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Home Current Saudi News & Analysis Saudi Women: “What Did I Do Wrong?”

Saudi Women: “What Did I Do Wrong?”

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Saudi Women: “What Did I Do Wrong?”

CDHR Commentary: As I was leaving the Women’s March on January 20, in Oakland, Ca., I saw a small hand scribbled sign in an elderly woman’s hand asking: “What did I do wrong?” That simple ambiguous phrase captured my attention. I wonder what it meant, but interpreted it to mean that other than being a woman, what had she done wrong to be here on this chilly morning protesting being discriminated against because of the way she was created, a woman.

After the rally, a friend forwarded an article to me titled: SAUDI WOMAN WHO ATTENDED HISTORIC SOCCER MATCH: ‘NO WORDS CAN DESCRIBE HOW AMAZING IT WAS’. Suddenly, the sign I saw at the rally came to life. The Saudi woman who stated that ‘NO WORDS CAN DESCRIBE HOW AMAZING IT WAS’ was not referring to the soccer match, the stadium or the players. She was expressing a much deeper feeling Saudi women can relate to and identify with. For this woman and for millions of other Saudi women, this was the first time they were allowed to enter a stadium and watch the game from their segregated section, (gender segregation is enforced by the state in Saudi Arabia.)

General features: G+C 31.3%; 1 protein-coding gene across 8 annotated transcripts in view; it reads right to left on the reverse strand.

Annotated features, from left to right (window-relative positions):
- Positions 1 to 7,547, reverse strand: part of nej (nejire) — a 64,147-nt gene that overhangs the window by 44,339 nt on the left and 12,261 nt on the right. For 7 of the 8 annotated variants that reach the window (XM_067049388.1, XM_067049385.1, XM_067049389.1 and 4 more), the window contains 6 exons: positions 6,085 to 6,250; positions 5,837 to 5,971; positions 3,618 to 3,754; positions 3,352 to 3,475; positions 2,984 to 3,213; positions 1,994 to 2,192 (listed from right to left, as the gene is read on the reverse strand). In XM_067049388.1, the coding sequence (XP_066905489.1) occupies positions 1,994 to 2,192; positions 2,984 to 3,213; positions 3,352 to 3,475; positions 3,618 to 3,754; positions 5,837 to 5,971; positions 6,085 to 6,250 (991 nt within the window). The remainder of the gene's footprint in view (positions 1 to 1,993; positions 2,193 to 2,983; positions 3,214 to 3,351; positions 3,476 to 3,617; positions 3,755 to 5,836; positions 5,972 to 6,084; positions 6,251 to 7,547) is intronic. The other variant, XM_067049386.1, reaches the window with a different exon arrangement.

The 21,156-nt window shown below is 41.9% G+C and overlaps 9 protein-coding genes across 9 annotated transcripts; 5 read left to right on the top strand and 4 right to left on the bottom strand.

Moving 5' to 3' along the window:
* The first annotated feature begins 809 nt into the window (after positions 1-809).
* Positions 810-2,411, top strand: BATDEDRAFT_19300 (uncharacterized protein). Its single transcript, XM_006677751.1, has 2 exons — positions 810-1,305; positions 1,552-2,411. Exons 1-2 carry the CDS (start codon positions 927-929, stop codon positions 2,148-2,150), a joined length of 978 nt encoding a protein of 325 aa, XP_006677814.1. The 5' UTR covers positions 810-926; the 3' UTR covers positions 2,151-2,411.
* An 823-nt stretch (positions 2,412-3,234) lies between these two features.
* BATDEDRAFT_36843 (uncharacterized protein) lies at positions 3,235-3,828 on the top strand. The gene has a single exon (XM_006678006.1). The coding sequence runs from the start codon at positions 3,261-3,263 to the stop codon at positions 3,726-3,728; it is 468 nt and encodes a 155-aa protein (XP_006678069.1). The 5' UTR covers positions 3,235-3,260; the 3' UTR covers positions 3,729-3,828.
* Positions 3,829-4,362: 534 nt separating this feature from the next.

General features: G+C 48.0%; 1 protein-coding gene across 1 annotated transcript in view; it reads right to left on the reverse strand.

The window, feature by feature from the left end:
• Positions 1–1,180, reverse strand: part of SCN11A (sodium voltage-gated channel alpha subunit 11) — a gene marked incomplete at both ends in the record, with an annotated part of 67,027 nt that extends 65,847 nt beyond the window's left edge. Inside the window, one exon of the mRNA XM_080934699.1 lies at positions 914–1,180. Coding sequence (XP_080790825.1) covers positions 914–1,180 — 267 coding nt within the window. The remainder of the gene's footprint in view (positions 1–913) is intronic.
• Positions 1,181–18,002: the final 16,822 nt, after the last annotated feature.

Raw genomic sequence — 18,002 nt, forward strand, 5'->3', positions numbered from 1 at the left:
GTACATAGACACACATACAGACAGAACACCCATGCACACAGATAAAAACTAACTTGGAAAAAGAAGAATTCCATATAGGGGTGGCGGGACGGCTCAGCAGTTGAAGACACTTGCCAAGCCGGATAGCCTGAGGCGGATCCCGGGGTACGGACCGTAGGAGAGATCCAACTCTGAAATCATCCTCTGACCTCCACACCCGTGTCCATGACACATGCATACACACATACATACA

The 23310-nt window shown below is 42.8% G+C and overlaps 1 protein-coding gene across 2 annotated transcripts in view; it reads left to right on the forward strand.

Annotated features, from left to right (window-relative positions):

Women who are not bound and can afford to pay can go to a sport arena to watch games anywhere in the world, except in Saudi Arabia. Saudi women have not only been prevented from watching games in sport arenas, but are not allowed to drive and cannot travel or seek employment without a male guardian’s approval, within the male guardian system.

The Saudi women have done nothing wrong, other than being born women. Consequently, they have endured decades of debasing and chauvinistic political, religious, social and economic policies. The Saudi religious, political and business elites consider and treat women as inferior, unthinking and incapable of feeding themselves despite the fact that millions of Saudi women are highly educated and the few who have had opportunities have proven to be superior to the men who oppress and denigrate them.

Despite the most restrictive, discriminatory, inhumane and anti-human development policies and practices they face, Saudi women are fighting back in ways that are not only changing their conditions, but undermining the misogynistic and bigoted policies that have held their lagging country hostage for decades and promoted backwardness, extremism and terrorism.

Recently, the Saudi regime has announced some embryonic steps to allow women to go to sport arenas, attend segregated entertainment events, to drive, vote in meaningless municipal elections and to open guardian approved bank accounts.  These steps are not the actions of a benevolent government as western media and beneficiaries of Saudi largess claim. They are the result of Saudi women’s struggle to obtain their basic rights.


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